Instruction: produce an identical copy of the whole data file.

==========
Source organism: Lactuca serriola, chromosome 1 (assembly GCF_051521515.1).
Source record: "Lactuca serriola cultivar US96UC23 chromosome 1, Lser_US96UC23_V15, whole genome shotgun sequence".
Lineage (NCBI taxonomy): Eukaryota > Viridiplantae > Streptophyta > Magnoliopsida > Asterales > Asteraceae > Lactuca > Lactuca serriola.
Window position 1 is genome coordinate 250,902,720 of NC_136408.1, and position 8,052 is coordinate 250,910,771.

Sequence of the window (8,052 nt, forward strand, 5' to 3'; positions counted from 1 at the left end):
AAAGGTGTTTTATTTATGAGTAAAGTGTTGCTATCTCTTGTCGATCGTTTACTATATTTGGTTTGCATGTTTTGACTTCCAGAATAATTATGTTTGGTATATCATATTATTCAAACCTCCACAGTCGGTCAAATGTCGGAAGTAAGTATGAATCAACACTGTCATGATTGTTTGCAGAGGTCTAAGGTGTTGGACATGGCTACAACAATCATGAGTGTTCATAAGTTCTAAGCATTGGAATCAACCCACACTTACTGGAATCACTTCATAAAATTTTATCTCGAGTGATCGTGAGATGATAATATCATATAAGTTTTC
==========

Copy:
Source organism: Lactuca serriola, chromosome 1 (assembly GCF_051521515.1).
Source record: "Lactuca serriola cultivar US96UC23 chromosome 1, Lser_US96UC23_V15, whole genome shotgun sequence".
Lineage (NCBI taxonomy): Eukaryota > Viridiplantae > Streptophyta > Magnoliopsida > Asterales > Asteraceae > Lactuca > Lactuca serriola.
Window position 1 is genome coordinate 250,902,720 of NC_136408.1, and position 8,052 is coordinate 250,910,771.

Sequence of the window (8,052 nt, forward strand, 5' to 3'; positions counted from 1 at the left end):
AAAGGTGTTTTATTTATGAGTAAAGTGTTGCTATCTCTTGTCGATCGTTTACTATATTTGGTTTGCATGTTTTGACTTCCAGAATAATTATGTTTGGTATATCATATTATTCAAACCTCCACAGTCGGTCAAATGTCGGAAGTAAGTATGAATCAACACTGTCATGATTGTTTGCAGAGGTCTAAGGTGTTGGACATGGCTACAACAATCATGAGTGTTCATAAGTTCTAAGCATTGGAATCAACCCACACTTACTGGAATCACTTCATAAAATTTTATCTCGAGTGATCGTGAGATGATAATATCATATAAGTTTTC